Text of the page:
In the past two decades, cancer researchers have generated a rich and complex body of knowledge, revealing cancer to be a disease involving dynamic changes in the genome. These genomic changes are associated with genetic events that usurp the physiologic function of a normal cell.
Historically, many theoretical models have received temporary favour in efforts empirically to address the problem of cancer etiology, including those founded upon the action of environmental agents, chemical carcinogens, viruses, somatic chromosomal abnormalities, and congenital predisposition. We now know that all of these paradigms are in fact correct by virtue of their convergence intothe genetic paradigm: cancer is the result of an accumulation of mutations in genes that govern the tumour phenotype.
There is unlikely to exist, now or ever, a more robust biological paradigm than the genetic basis of human cancer development. The genetic foundation of carcinogenesis was implied by some of the earliest practitioners of cancer cell biology and cytogenetics. In the mid-nineteenth century,Rudolph Virchowrecognized that metastatic cancer cells resemble those of the primary tumour and that all cells of a tumour may arise from a single progenitor cell. Thus, the neoplastic phenotype is heritable from one tumour cell generation to the next. In the early 1900s,Theodor Boveriextended this concept to the cytogenetic level, suggesting that gains and losses of specific chromosomes from abnormal segregation might lead to abnormal cell division and other aspects of the cancer phenotype. However, it was not until the discovery of structure of DNA byJames WatsonandFrancis Crickand the elucidation of the genetic code, that it was possible to begin defining the molecular basis of tumour-genesis in terms of specific mutations in specific genes. In the last quarter of the 20th century sinceBishopandVarmusdescribed the first vertebrate oncogene, the genetic paradigm has been defined in sufficient detail and became generally accepted. Development of recombinant DNA technologies, and establishment of increasingly automatable methods for DNA sequencing set the stage for theHuman Genome Projectto begin in 1990. The completion of a high-quality, comprehensive sequence of the human genome by the fiftieth anniversary of the discovery of the structure of DNA has been a landmark event. The genomic era is now a reality, and allows an unprecedented optimism regarding our understanding of cancer and thus our ability to diagnose it, provide more accurate prognoses, and ultimately, to treat it more effectively.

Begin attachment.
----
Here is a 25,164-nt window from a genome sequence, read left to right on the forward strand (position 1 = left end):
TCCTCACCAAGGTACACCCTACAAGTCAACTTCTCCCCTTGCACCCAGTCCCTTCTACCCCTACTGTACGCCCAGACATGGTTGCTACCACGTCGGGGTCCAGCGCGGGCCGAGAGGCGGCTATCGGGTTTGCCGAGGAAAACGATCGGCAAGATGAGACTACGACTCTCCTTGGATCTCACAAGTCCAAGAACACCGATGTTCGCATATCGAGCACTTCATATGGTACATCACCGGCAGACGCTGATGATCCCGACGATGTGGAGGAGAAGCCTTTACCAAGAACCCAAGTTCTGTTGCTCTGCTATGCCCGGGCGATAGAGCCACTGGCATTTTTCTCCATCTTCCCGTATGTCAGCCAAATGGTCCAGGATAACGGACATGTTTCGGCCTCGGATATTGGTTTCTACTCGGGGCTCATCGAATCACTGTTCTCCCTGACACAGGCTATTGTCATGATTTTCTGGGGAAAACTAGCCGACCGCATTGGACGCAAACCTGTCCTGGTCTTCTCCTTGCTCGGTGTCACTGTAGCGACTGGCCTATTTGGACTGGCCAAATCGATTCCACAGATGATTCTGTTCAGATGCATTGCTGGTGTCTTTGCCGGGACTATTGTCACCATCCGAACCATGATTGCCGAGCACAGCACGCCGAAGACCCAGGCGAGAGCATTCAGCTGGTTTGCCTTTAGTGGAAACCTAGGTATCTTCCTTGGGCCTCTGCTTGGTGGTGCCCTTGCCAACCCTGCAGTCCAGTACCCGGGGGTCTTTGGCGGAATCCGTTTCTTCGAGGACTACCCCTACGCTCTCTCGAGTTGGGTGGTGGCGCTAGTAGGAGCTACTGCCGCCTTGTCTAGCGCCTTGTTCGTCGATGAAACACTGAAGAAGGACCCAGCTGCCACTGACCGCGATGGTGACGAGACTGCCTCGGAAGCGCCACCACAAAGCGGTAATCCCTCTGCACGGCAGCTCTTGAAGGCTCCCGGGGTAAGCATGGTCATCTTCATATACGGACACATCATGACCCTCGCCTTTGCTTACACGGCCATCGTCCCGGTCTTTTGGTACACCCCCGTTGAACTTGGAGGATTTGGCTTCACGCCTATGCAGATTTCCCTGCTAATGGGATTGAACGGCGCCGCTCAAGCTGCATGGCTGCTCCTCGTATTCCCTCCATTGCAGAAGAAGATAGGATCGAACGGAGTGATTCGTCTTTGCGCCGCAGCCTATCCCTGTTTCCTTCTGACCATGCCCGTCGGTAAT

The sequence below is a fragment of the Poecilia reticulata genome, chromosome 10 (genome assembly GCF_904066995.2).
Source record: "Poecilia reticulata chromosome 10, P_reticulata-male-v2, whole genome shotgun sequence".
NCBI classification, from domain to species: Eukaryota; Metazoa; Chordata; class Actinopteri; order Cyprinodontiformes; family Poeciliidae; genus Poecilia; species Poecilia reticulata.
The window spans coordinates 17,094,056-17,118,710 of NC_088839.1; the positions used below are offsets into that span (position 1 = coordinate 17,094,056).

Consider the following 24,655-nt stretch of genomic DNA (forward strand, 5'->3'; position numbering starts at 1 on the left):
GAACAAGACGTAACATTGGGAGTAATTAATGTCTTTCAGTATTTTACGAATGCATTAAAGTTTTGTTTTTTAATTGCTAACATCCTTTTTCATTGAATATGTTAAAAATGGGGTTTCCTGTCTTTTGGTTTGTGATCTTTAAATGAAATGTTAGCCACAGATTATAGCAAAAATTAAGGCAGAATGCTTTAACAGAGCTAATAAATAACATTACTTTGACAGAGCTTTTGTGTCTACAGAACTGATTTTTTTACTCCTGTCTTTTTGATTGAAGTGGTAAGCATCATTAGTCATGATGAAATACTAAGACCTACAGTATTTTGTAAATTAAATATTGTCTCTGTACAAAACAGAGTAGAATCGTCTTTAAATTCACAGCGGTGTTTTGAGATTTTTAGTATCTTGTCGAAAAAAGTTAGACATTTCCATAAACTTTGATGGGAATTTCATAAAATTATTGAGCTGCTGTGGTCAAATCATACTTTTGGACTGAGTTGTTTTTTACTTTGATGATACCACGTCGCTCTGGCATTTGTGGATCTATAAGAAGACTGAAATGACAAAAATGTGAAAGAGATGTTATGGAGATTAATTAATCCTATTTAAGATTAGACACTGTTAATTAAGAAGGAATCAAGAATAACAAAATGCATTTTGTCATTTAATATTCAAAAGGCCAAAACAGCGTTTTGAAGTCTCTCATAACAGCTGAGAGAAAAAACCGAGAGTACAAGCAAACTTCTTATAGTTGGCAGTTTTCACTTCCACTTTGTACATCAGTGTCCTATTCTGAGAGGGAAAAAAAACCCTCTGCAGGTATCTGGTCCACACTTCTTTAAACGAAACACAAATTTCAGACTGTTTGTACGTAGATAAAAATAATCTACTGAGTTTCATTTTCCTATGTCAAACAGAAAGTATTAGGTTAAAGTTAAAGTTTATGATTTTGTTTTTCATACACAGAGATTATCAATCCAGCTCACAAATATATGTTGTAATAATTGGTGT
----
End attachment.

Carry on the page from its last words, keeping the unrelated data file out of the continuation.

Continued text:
Over the past decade, our knowledge of the human genome in malignancies has increased enormously.Genomics(the study of the human genome)andproteomics(the analysis of the protein complement of the genome)play a major role in the understanding, diagnosis and potentially also in the treatment of cancer.
It is impossible to summarize the vast literature on cancer molecular genetics and genomics in one chapter. Since genetic mutations are the central aetiologic factor in tumour-genesis, a chapter such as this must include the basic principles of cancer molecular genetics, including evidence for the multistep, multigenic basis of tumour-genesis, and a summary of our current state of knowledge regarding the genes involved in this process. Molecular carcinogenesis is intimately linked to perturbations in cell proliferation and cell death; therefore an overview of the enormous progress recently made in this area will also be presented. The molecular genetics of specific cancer types and hereditary syndromes, and clinical applications will also be given.
1.1 Principles of cancer molecular genetics
All cancers are genetic in origin, in the sense that the driving force of tumour development is geneticmutation. A given tumour may arise through the accumulation of mutations that are exclusively somatic in origin, or through the inheritance of a mutation(s) through the germline, followed by the acquisition of additional somatic mutations. These two genetic scenarios distinguish what are colloquially referred to as sporadic and hereditary cancers, respectively. While the neoplastic phenotype is partially derived from epigenetic alterations in gene expression, the sequential mutation of cancer related genes, with their subsequent selection and accumulation in a clonal population of cells, are the determinant factors in regard to whether a tumour develops and the time required for its development and progression. The data to support this multistep, multigenic paradigm are extensive, but perhaps the most compelling evidence is that the age-specific incidence rates for most human epithelial tumours increase at roughly the fourth to eighth power of elapsed time, suggesting that a series of four to eight genetic alterations are rate-limiting for cancer development.